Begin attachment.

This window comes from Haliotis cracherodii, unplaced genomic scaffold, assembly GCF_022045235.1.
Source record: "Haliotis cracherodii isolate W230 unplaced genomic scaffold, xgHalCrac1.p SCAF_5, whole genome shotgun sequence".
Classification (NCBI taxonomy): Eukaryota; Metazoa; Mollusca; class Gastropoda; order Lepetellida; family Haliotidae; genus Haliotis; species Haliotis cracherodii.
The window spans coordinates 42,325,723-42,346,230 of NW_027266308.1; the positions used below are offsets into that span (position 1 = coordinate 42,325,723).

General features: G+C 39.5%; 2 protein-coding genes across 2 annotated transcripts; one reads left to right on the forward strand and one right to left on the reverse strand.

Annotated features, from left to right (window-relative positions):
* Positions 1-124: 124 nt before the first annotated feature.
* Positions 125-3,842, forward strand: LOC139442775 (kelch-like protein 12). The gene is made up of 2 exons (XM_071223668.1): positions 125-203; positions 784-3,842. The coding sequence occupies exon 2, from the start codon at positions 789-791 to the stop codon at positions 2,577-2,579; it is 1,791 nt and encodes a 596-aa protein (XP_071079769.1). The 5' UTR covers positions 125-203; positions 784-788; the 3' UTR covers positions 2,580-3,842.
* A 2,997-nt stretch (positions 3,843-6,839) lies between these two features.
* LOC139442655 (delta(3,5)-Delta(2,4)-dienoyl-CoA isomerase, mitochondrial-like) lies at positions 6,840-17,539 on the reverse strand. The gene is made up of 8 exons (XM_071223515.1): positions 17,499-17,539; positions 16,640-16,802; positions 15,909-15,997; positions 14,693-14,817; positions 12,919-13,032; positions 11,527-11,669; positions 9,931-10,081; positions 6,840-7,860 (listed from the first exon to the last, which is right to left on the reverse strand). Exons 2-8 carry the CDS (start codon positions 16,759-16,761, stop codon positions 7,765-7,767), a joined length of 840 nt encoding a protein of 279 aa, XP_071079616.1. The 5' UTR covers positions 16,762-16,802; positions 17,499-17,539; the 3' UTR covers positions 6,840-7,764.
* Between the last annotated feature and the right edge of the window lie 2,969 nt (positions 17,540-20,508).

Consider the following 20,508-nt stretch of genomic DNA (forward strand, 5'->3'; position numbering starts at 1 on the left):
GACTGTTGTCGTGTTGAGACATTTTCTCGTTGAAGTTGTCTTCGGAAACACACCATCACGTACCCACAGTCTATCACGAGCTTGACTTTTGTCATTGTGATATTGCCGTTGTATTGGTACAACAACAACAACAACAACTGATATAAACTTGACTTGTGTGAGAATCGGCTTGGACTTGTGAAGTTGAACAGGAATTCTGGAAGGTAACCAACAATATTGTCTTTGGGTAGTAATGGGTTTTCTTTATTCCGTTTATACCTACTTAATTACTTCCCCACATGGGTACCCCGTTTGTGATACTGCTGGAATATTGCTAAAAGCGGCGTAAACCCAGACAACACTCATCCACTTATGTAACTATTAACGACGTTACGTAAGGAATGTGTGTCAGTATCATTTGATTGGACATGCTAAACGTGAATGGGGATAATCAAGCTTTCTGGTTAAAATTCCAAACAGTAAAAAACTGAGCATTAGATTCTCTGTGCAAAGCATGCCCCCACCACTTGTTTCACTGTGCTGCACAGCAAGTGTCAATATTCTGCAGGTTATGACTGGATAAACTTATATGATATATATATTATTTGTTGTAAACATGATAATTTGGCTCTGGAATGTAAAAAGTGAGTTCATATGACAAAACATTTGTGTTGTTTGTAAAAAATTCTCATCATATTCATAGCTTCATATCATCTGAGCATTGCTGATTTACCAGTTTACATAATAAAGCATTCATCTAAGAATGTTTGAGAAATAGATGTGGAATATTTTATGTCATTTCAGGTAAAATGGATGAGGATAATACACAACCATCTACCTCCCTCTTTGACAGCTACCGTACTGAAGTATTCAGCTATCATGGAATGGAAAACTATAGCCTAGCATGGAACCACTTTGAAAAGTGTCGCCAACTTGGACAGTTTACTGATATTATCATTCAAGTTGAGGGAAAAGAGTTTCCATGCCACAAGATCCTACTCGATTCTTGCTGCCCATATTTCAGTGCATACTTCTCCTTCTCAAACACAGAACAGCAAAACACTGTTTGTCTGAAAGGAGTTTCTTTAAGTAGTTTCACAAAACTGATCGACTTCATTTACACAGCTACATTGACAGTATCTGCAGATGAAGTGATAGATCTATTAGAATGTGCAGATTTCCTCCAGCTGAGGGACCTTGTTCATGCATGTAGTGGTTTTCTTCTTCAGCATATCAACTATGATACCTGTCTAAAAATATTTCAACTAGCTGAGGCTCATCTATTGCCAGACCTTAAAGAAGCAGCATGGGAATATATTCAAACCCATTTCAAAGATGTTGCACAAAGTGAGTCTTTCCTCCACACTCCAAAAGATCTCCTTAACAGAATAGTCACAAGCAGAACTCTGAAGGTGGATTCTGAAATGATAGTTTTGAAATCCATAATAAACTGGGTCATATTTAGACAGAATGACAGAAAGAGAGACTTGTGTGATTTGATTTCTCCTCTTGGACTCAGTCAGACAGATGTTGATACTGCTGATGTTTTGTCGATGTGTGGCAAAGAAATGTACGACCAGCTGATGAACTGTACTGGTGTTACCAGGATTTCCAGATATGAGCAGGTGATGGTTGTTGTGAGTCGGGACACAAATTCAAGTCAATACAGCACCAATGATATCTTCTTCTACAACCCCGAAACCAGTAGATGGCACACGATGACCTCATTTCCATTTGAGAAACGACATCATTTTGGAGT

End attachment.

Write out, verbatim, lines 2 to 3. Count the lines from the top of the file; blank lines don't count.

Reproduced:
Source record: "Haliotis cracherodii isolate W230 unplaced genomic scaffold, xgHalCrac1.p SCAF_5, whole genome shotgun sequence".
Classification (NCBI taxonomy): Eukaryota; Metazoa; Mollusca; class Gastropoda; order Lepetellida; family Haliotidae; genus Haliotis; species Haliotis cracherodii.